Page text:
Leptospirosis is a disease caused by infection with the Leptospira bacteria. This bacteria can be found in most animals, including livestock, such as cattle, pigs, and sheep. It can also be found in wildlife, such as deer, raccoons, opossums, skunks, rats, and other rodents. The bacteria are typically spread through the urine into water sources, which is where they can reside, and is where your puppy can come in contact with them. The most common water sources include: stagnant surface water, moist soil, puddles, ponds, and lakes. Your puppy can become infected with Leptospirosis by drinking, swimming, or walking through contaminated water. Another way in which your puppy can become infected is if their mucous membranes, or other area of skin which has a cut or scrape comes into contact with infected urine, urine-contaminated soil, water, food, or bedding. Leptospirosis can also be transmitted through a bite from an infected animal, or by eating the tissues or carcass of an infected animal. It can also be passed through the placenta from the mother dog to puppies.
The signs of Leptospirosis in dogs vary. Some infected dogs do not show any signs of illness, some have a mild and transient illness and recover spontaneously, while others develop severe illness and death. Signs of Leptospirosis may include fever, shivering, muscle tenderness, reluctance to move, increased thirst, changes in the frequency or amount of urination, dehydration, vomiting, diarrhea, loss of appetite, lethargy, jaundice, which is yellowing of the skin and mucous membranes, or painful inflammation within the eyes. The disease can cause kidney failure with or without liver failure. Dogs may occasionally develop severe lung disease and have difficulty breathing. Leptospirosis can cause bleeding disorders, which can lead to blood-tinged vomit, urine, stool or saliva; nosebleeds; and pinpoint red spots, which may be visible on the gums and other mucous membranes or on light-colored skin. Affected dogs can also develop swollen legs due to fluid accumulation or accumulate excess fluid in their chest or abdomen.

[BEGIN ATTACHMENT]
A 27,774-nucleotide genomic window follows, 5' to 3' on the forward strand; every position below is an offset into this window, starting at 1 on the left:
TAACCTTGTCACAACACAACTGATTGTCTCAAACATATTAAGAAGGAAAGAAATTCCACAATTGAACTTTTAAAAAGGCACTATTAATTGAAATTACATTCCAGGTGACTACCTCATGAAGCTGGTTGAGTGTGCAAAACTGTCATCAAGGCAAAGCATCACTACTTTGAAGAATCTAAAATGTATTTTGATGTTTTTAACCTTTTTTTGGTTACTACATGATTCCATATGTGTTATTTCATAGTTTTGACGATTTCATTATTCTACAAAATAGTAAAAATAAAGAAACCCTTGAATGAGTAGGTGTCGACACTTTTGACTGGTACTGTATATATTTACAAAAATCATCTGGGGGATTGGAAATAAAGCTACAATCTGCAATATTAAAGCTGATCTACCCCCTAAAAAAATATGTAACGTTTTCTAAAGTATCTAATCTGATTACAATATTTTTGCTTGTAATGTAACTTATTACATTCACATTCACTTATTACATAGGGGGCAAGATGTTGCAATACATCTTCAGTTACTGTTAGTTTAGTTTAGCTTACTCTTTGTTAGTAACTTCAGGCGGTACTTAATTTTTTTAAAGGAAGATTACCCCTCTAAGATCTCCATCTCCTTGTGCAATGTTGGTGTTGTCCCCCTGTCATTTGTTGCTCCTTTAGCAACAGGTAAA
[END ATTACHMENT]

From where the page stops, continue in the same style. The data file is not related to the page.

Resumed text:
Leptospirosis may be suspected based on the exposure history and signs shown by the dog, but many of these signs can also be seen with other diseases. In addition to a physical examination, your veterinarian may recommend a number of other tests such as blood tests, urine tests, radiographs, and an ultrasound examination.
Leptospirosis is generally treated with antibiotics and supportive care, such as intravenous fluids. When treated early and aggressively, the chances for recovery are good but there is still a risk of permanent residual kidney or liver damage. Currently available vaccines effectively prevent Leptospirosis and protect dogs for at least 12 months. Annual vaccination is recommended for at-risk dogs. Reducing your dog’s exposure to possible sources of the Leptospira bacteria can reduce its chances of infection.
Leptospirosis is also a disease that can be transmitted to humans. While the disease is rarely fatal in humans, it can cause severe illness. You can reduce the disease risk by enacting preventative measures such as: vaccinating your puppy, avoiding water that might be contaminated by the bacteria, and practicing good sanitation measures.
Here at Bloomsburg Veterinary Hospital we strongly recommend vaccinating against Leptospirosis if your puppy is considered to be at risk. Any puppy with an outdoor lifestyle is potentially at risk for coming in contact with Leptospirosis. It is important to discuss the lifestyle of your puppy with your veterinarian in order to help keep them protected throughout their life. Please refer to the vaccination schedule for vaccination recommendations for Leptospirosis.